The guides quickly gathered us and made a game plan. A zodiac was dispatched to retrieve the life jackets, and they found a tiny inlet (basically the width of a zodiac) where they could land to pick us up. We gathered our things and quickly prepared to leave.
Meanwhile, the bear had been slowly moving, swimming from island to island towards us.
We loaded up the first zodiac, prioritising those with the most equipment. The plan was to send us all back in 2 zodiacs (rather than the usual 3), so each of them would be packed. The first, weighed down by sheer numbers, got a little stuck on the rocky beach and had to be pushed out. By the time we started loading the second zodiac, the bear was in the water again, except now there weren’t any more islands between it and us. It swam to the right of the inlet that we were in, and then turned to swim across the inlet: across our escape path.
In the middle of this swim, it paused, turned and considered us. Kristen (one of our guides) had a flare gun raised, ready to scare it away if need be. It lowered its head, and continued swimming, completely out of view. We finished loading the Zodiac, freed it from the rocky beach (as it inevitably got stuck with the heavy load), and were off.
The Midnight Sun
Svalbard in July has no sunset: the closest we got was on this walk late at night, when the sun disappeared behind a mountain for a while. It was pretty surreal having 24 hour daylight, and I was really thankful for the routines that shipboard life gave us (set meal times and 9am briefings stopped the days from drifting completely). But it also meant that you could easily change your schedule: I went on watch a couple of times between midnight and 4am (once to vomitous effect when we were sailing in rough seas).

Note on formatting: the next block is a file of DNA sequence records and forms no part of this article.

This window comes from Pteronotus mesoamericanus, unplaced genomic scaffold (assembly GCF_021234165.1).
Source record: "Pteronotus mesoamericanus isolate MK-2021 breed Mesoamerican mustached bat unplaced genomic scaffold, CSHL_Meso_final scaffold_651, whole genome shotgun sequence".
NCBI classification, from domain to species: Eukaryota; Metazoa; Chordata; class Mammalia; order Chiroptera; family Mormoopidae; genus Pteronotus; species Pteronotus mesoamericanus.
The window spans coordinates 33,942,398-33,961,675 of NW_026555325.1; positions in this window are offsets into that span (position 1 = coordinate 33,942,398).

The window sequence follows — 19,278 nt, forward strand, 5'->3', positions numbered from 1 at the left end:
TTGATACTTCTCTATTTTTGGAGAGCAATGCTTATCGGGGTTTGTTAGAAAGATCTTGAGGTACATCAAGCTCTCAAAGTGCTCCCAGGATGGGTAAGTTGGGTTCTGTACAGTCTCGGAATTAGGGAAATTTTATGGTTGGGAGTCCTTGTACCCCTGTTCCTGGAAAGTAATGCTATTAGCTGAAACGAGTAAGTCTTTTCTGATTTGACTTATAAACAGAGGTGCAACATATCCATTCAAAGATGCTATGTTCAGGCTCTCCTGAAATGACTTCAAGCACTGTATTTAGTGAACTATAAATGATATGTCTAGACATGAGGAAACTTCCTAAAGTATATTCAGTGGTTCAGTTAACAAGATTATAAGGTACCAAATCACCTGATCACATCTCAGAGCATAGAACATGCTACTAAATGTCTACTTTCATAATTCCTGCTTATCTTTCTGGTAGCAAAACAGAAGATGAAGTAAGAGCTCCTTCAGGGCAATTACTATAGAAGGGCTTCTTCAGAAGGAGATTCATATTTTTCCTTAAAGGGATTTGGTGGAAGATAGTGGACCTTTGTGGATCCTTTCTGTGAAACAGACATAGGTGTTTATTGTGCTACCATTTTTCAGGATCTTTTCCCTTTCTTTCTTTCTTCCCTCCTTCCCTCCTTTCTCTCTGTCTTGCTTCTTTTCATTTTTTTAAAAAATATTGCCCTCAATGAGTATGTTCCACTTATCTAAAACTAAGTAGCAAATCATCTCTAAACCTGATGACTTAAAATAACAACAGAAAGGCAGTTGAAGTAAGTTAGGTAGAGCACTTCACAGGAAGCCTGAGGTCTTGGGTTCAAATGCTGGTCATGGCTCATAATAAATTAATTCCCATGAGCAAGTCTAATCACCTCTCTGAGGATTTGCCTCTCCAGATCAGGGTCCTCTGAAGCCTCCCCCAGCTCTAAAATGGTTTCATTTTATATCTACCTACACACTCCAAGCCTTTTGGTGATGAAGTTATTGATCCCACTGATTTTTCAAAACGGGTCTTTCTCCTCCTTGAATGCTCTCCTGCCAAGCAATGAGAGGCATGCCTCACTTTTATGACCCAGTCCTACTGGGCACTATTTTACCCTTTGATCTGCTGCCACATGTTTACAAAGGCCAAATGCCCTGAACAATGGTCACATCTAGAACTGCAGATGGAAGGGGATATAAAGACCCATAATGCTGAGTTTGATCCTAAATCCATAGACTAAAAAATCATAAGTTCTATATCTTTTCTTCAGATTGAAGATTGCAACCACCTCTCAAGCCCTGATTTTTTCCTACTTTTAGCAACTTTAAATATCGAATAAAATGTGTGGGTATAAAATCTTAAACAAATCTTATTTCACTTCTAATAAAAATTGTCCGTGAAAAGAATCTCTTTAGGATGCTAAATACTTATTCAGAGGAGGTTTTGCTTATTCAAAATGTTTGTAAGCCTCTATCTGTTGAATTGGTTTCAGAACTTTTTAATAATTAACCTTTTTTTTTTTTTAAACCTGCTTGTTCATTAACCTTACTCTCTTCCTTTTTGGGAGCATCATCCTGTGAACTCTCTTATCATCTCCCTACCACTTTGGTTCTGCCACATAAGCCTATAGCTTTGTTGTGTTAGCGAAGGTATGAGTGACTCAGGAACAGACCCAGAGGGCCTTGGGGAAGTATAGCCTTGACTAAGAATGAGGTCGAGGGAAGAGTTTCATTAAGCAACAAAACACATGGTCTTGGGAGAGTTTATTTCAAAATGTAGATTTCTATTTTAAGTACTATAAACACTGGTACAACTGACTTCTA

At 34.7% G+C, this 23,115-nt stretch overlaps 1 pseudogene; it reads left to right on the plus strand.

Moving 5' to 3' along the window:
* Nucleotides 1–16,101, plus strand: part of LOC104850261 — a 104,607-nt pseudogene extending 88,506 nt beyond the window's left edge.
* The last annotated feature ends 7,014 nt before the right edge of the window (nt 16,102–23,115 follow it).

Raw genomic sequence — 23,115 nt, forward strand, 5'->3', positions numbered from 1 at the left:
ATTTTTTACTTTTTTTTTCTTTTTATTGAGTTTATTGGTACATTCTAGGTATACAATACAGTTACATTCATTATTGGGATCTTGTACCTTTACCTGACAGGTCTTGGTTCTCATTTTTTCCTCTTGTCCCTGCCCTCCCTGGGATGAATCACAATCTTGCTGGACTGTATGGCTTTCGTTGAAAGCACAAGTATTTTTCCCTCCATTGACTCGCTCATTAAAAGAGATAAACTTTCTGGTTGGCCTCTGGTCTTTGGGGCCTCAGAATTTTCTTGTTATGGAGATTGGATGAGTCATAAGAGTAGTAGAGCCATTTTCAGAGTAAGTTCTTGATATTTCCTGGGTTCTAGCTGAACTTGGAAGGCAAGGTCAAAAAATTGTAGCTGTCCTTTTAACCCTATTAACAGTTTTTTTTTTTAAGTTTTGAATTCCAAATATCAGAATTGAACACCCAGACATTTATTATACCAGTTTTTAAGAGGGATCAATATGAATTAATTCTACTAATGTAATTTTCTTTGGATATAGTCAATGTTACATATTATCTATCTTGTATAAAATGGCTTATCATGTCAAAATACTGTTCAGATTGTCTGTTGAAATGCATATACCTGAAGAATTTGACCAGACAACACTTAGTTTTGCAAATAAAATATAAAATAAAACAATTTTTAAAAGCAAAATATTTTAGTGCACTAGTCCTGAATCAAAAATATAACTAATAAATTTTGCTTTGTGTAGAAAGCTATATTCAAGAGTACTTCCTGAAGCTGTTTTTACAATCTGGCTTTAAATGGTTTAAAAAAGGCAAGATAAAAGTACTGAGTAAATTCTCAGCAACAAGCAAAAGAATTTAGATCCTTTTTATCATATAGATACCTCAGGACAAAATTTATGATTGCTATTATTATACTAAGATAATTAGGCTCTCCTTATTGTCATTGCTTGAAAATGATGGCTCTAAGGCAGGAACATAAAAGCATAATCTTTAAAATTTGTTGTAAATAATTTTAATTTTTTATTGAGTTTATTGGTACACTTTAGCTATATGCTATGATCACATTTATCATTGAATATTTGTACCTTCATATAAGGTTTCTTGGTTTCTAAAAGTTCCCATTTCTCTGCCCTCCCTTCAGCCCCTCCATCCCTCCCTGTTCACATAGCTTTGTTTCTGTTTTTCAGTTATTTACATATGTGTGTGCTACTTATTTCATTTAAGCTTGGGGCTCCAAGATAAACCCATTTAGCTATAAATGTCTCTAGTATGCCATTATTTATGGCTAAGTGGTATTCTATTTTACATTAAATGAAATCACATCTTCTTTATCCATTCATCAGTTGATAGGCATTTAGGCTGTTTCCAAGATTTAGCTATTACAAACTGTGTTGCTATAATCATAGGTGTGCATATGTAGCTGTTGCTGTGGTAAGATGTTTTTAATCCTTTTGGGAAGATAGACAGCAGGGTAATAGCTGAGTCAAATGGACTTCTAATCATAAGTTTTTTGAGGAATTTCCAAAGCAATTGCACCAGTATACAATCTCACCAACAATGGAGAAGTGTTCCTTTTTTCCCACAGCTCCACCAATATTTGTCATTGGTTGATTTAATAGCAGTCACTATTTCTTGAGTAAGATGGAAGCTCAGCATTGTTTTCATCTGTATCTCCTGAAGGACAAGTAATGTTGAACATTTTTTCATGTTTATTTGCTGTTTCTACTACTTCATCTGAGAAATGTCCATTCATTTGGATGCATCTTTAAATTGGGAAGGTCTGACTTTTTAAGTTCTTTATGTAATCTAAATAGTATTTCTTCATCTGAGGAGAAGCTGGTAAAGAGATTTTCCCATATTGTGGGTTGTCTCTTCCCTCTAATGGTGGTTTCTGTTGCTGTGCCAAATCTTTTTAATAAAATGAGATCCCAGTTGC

Trees in the Ground
These two images were taken on different days: the top was taken on a beach; and the bottom is a piece of coastline we sailed past the next day.
Both, through different forces of water and erosion, have arrived at a similar pattern: tracing out the shapes of trees (though the top image is undoubtedly more spectacular). It never ceases to amaze me how these forms and structures tend to appear throughout the natural world.
You can find rocks all across glaciers: they get picked up, ground down and tossed around by the turbulence, and sometimes they end up on top of the ice. Rocks trap and radiate heat, so as soon as these rocks are in the sun, they’ll start melting the snow and ice around them. In summer, rocks end up sinking into the ice, creating these small puddles all across the glacier.
The sound of glaciers
One of the most striking things about glaciers is the sound of them: if you’re quiet, there’s a constant popping as the ice melts and air bubbles are released. Every so often, there’ll be a crash that’s almost indistinguishable from thunder: the glacier has calved (or sometimes, a rock has fallen from it). Often this happens deep in the glacier, so you can never see what actually fell. And just like thunder, the sound is delayed: by the time you hear it, seconds later, it’s probably too late to see it. It’s just one of the hints to the stupendous scale of glaciers: it’s too dangerous to get close enough that you could actually hear it in real time.